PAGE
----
Here & Now with S Sorrensen
The way she holds the violin and bow together in one hand - lightly, with just two fingers - betrays a familiarity with the violin. Well, more than familiar. She and her violin are connected the way a bird and its song are connected. Yep. The violin is her. It's her voice.
A shy smile flits across her face, more in bemused bewilderment at this empty space between musical moments than in any joy applause can bring.
She's not comfortable between tunes. The tide of applause is receding, exposing fragments of conversation and the dull thump-thump-thump of annoying Morris dancers doing their hanky dance outside the venue.
Her smile swoops and dives across a pale face and then hides as her eyes turn up from under a ginger bob. Those eyes find the microphone and her thin body leans towards it.
"The next piece is called Picking Frangipanis," she says quietly. Her gaze flies across the audience and then returns to roost on the violin in her hand.
"The thing I like is you can pick them without picking them," she whispers. "They're there on the ground."
Okay. That's it. I'm nearly crying. I take a deep breath.
It's not that she's said something amazing. Or maybe she did; I don't know. And she's not the only person who has ever worn a Gypsy skirt knotted on one side, exposing bare feet. And it's not that she plays with an elegant melancholy that belies her youth. It's just that I'm…
I'm a mess.
Her music has poked at my heart, picked at the fresh scabs there.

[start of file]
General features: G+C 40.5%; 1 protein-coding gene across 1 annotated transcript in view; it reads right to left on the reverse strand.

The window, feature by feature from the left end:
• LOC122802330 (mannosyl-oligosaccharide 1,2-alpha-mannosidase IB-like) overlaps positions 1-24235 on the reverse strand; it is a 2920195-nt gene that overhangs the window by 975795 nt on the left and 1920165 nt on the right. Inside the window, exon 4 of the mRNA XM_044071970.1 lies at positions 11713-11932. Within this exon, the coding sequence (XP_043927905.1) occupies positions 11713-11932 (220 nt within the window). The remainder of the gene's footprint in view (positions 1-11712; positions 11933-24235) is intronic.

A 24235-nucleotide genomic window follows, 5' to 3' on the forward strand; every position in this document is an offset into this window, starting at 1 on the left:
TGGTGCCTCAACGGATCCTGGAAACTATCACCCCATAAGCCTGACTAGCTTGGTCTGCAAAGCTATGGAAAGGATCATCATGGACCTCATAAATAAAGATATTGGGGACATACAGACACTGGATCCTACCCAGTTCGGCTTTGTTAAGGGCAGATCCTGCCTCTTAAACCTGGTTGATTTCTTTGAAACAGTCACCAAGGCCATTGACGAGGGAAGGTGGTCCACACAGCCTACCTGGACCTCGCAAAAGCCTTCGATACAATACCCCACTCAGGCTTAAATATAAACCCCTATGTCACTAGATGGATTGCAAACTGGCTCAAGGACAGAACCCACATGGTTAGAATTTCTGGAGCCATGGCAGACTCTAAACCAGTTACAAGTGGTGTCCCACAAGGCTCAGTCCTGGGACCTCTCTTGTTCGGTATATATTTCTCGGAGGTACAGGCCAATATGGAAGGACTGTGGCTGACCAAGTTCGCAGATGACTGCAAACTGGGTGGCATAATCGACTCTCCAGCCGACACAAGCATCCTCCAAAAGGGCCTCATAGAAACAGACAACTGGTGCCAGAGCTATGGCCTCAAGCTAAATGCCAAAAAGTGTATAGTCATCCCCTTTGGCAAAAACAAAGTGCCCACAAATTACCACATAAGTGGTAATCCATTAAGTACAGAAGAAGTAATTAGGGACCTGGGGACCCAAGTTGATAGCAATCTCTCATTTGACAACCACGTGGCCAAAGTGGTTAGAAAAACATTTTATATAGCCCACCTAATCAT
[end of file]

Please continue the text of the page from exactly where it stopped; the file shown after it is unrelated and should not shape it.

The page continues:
I push my sunglasses over my eyes even though the lights are on. (Storm coming.)
It's okay. I'm not going to do anything weird - I won't howl like a lone wolf for all the pointless pain in the world, or sob like an old man for lost love.
She is doing that for me.
Behind her and the makeshift stage is a wall of glass that looks down on the Illawarra Folk Festival. The wall is glass because the festival site is a dog racing track the rest of the year and we're in the track restaurant. It has an excellent view of where the dogs forever chase what they will never have.
Her right hand starts picking frangipanis from the violin, bow tucked under her arm. Her left is a fret dancer. A loop machine at her feet records her percussive play. Her eyes are closed so she can see more clearly the human landscape she leads us into.
She stabs the loop pedal with a painted toe and suddenly she is wailing (well, the violin is) against her own plucking rhythm, the bow cajoling and caressing both love and pain from her instrument. She cries out loud so I don't have to; she soars high with ecstatic eloquence and plummets low with a rumbling grief. She fingers every wound; gets drunk with every love. She is describing life using sound. No - living it through sound.
She sways, eyes closed. So articulate is she with wood and horsehair, I feel she's telling me something important. Something I should know about my own life.
Like the racing dog I can nearly catch it...
At the peak of crescendo she rocks forward and hits the loop pedal again. The layers of music evaporate; a thousand blooming notes drift to ground leaving only a single suspended note, hanging. A note she sustains with a slow sawing of her bow.
Outside, the Morris dancers, the festival, the approaching storm - everything - is gone.
In the whole world there is only this note.
It smells like frangipani.